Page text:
Royal Hittite Instructions and Related Administrative Texts

Royal Hittite Instructions and Related Administrative Texts

Jared L. Miller
Edited by Mauro Giorgieri
Copyright Date: 2013
Pages: 474
https://www.jstor.org/stable/j.ctt5hjgsb
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  • Book Info
    Royal Hittite Instructions and Related Administrative Texts
    Book Description:

    Few compositions provide as much insight into the structure of the Hittite state and the nature of Hittite society as the so-called Instructions. While these texts may strike the modern reader as didactic, the Hittites, who categorized them together with state treaties, understood them as “contracts” or “obligations,” consisting of the king’s instructions to officials such as priests and temple personnel, mayors, military officers, border garrison commanders, and palace servants. They detail how and in what spirit the officials are to carry out their duties and what consequences they are to suffer for failure. Also included are several examples of closely related oath impositions and oaths. Collecting for the first time the entire corpus of Hittite Instructions, this accessible volume presents these works in transliteration of the original texts and translation, with clear and readable introductory essays, references to primary and secondary sources, and thorough indices.

    eISBN: 978-1-58983-657-0
    Subjects: Religion, History

Table of Contents

  1. Front Matter
    (pp. i-iv)
  2. Table of Contents
    (pp. v-viii)
  3. Series Editor’s Foreword
    (pp. ix-x)
    Theodore J. Lewis

    Writings from the Ancient World is designed to provide up-to-date, readable English translations of writings recovered from the ancient Near East.

    The series is intended to serve the interests of general readers, students, and educators who wish to explore the ancient Near Eastern roots of Western civilization or to compare these earliest written expressions of human thought and activity with writings from other parts of the world. It should also be useful to scholars in the humanities or social sciences who need clear, reliable translations of ancient Near Eastern materials for comparative purposes. Specialists in particular areas of the ancient...

  4. Acknowledgments
    (pp. xi-xi)
  5. Hittite Kings and Approximate Dates B.C.E.
    (pp. xii-xii)
  6. Notes on Transliterations
    (pp. xiii-xiv)
  7. Signs and Conventions
    (pp. xv-xvi)
  8. Abbreviations
    (pp. xvii-xxi)
  9. [Map]
    (pp. xxii-xxii)
  10. Introduction
    (pp. 1-72)

    The texts presented in this volume were composed in the Hittite language (except for No. 6) and written with the Hittite variant of the Mesopotamian cuneiform script, which was impressed upon clay tablets. They were all found, as far as can be determined, among the remains of the archives of Ḫattusa, the capital of the Hittite Empire (ca. 1600–1190 B.C.E.), located next to the modern village of Boğazkale (formerly Boğazköy), ca. 135 km east of Ankara.¹ These archives are nearly exclusively royal collections, thus reflecting royal interests and per spectives, and this is the case with the texts of...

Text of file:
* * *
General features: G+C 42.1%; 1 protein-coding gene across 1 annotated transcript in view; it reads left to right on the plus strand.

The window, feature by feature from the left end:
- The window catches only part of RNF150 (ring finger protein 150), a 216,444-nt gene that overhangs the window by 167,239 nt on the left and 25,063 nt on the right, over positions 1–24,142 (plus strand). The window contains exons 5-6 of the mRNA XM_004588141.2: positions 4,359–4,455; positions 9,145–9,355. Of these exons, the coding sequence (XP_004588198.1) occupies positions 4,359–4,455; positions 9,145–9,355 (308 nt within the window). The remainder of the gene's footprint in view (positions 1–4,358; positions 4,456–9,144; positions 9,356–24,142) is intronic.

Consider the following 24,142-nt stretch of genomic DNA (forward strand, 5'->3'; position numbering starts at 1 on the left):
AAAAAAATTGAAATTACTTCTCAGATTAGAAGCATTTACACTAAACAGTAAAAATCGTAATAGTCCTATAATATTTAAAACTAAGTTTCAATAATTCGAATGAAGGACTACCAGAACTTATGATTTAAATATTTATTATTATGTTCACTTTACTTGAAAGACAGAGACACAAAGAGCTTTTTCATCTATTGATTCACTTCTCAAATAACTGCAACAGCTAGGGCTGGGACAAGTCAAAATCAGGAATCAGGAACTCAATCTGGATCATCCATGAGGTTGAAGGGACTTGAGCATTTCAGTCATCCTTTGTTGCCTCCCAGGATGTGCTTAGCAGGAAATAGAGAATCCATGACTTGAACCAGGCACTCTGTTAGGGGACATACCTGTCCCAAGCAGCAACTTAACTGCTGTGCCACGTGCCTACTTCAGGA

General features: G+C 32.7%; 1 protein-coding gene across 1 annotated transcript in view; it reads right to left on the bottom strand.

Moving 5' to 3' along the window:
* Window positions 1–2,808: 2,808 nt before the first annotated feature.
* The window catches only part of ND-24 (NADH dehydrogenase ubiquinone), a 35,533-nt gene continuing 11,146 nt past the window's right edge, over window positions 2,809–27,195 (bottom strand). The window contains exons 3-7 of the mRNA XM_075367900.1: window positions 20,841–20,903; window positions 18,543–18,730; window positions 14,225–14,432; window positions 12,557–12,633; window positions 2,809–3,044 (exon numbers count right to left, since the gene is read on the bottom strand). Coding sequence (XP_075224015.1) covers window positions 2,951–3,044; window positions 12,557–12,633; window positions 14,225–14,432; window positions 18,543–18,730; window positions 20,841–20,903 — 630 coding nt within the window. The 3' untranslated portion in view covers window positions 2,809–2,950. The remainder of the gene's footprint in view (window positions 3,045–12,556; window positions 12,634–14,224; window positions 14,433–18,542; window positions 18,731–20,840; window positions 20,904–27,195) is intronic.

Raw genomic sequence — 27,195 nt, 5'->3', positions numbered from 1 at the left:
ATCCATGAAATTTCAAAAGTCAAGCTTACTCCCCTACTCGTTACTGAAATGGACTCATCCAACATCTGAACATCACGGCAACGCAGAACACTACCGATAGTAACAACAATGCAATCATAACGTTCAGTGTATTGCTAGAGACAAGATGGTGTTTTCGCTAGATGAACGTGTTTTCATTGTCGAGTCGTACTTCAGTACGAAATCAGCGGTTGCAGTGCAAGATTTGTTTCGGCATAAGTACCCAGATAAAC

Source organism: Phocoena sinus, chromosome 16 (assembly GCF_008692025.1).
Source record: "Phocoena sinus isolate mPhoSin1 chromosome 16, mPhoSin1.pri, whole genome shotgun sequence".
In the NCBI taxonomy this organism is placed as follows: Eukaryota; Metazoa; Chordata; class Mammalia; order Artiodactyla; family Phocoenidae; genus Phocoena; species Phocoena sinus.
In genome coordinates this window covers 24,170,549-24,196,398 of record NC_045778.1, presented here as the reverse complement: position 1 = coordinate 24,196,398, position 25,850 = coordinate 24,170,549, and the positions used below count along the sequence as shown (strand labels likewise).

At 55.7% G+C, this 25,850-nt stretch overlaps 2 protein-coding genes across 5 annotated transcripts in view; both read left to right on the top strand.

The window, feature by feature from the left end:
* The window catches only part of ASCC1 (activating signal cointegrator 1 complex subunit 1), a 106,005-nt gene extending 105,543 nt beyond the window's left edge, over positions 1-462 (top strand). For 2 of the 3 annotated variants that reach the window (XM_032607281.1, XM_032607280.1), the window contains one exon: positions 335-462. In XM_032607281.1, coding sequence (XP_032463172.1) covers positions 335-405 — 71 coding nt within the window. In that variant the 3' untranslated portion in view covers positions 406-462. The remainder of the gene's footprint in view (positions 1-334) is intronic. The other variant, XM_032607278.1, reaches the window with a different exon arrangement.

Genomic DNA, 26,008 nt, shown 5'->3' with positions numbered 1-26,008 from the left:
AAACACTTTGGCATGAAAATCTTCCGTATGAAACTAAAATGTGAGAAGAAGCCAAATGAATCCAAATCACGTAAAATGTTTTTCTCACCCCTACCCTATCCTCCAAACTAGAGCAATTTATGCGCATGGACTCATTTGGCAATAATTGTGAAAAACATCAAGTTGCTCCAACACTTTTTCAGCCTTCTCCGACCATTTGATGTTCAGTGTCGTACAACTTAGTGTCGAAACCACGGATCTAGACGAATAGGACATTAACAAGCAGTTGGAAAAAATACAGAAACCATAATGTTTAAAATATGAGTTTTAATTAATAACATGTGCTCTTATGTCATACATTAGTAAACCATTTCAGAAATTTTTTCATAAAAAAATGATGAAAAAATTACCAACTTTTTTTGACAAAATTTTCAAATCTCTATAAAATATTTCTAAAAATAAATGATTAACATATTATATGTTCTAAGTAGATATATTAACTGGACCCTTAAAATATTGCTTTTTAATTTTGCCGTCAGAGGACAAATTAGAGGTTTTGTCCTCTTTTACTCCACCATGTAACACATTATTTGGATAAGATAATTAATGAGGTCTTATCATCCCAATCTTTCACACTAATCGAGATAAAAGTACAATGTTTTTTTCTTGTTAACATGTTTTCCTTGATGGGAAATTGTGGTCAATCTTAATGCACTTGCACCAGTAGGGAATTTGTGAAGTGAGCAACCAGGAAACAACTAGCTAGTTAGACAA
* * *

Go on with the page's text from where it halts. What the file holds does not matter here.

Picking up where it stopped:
11. Chapter One Old Kingdom Sources
    (pp. 73-128)

    This text is preserved by a single-columned tablet broken in the middle, so that the upper half of the obv. and the lower half of the rev. are lost; hence, only approximately the middle half of the composition is extant. It was found in the Lower City in secondary context.

    Though nothing in the text allows one to date this OH original specifically, it is clear from numerous paleographical, morphological, syntactical, and thematic details that it belongs among the earliest of the texts presented in this volume, and some have seen in it a forerunner to the instructions of the...

  12. Chapter 2 Sources from the Reigns of Tudḫaliya I and Arnuwanda I
    (pp. 129-266)

    Laroche placed this text together with No. 17 (CTH261. I), but while similarities are to be found, it is clear that it represents an independent composition (e.g., Kammenhuber 1976: 33, n. 65). Giorgieri (1995: 206–11) regarded it as a parallel to No. 10 (cf., e.g., § §1 ‘–3’ here and No. 10, §9”), though del Monte (1975a: 137) felt that it actually has little in common with that text.

    Only a few paragraphs of a single tablet are preserved. The paleography of the fragment is MH, likely a rather early than late MH, so that one suspects...

  13. Chapter 3 Empire Period Sources
    (pp. 267-314)

    The only extant fragment preserving this composition shows a NH script and is one of the rather few instructions found in the palace, in Building A. The phonetic writing ofparn-in 7’ and 10’ might perhaps be an indication that it was copied from an older ms., but much more than this would be necessary to confirm such a suspicion. The use of the potentialis particleman-in §2’, 11’ and 16’– if not simply a rare non-plene writing of the conj.mān– is rather unexpected, while the writing of -astawith --da(11’), if indeed to be interpreted as the...

  14. Sources
    (pp. 315-322)
  15. Notes
    (pp. 323-414)
  16. References
    (pp. 415-446)
  17. Index of Divine Names
    (pp. 447-447)
  18. Index of Personal Names
    (pp. 448-449)
  19. Index of Geographical Names
    (pp. 450-452)